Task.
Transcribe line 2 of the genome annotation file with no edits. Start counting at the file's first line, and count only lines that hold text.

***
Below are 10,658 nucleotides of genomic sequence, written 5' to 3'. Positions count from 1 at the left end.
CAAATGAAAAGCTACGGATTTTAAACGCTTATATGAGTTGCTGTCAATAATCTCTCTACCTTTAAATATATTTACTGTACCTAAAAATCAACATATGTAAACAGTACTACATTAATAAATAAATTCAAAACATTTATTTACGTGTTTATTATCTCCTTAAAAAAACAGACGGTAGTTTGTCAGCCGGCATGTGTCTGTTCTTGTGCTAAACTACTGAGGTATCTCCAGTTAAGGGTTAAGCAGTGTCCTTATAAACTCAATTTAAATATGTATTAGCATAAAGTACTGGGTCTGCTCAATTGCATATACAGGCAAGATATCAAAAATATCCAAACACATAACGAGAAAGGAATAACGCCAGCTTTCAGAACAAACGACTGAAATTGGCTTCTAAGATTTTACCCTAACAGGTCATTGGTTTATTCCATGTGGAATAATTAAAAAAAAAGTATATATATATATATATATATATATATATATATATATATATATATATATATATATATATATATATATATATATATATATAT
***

CAAATGAAAAGCTACGGATTTTAAACGCTTATATGAGTTGCTGTCAATAATCTCTCTACCTTTAAATATATTTACTGTACCTAAAAATCAACATATGTAAACAGTACTACATTAATAAATAAATTCAAAACATTTATTTACGTGTTTATTATCTCCTTAAAAAAACAGACGGTAGTTTGTCAGCCGGCATGTGTCTGTTCTTGTGCTAAACTACTGAGGTATCTCCAGTTAAGGGTTAAGCAGTGTCCTTATAAACTCAATTTAAATATGTATTAGCATAAAGTACTGGGTCTGCTCAATTGCATATACAGGCAAGATATCAAAAATATCCAAACACATAACGAGAAAGGAATAACGCCAGCTTTCAGAACAAACGACTGAAATTGGCTTCTAAGATTTTACCCTAACAGGTCATTGGTTTATTCCATGTGGAATAATTAAAAAAAAAGTATATATATATATATATATATATATATATATATATATATATATATATATATATATATATATATATATATATATATATATAT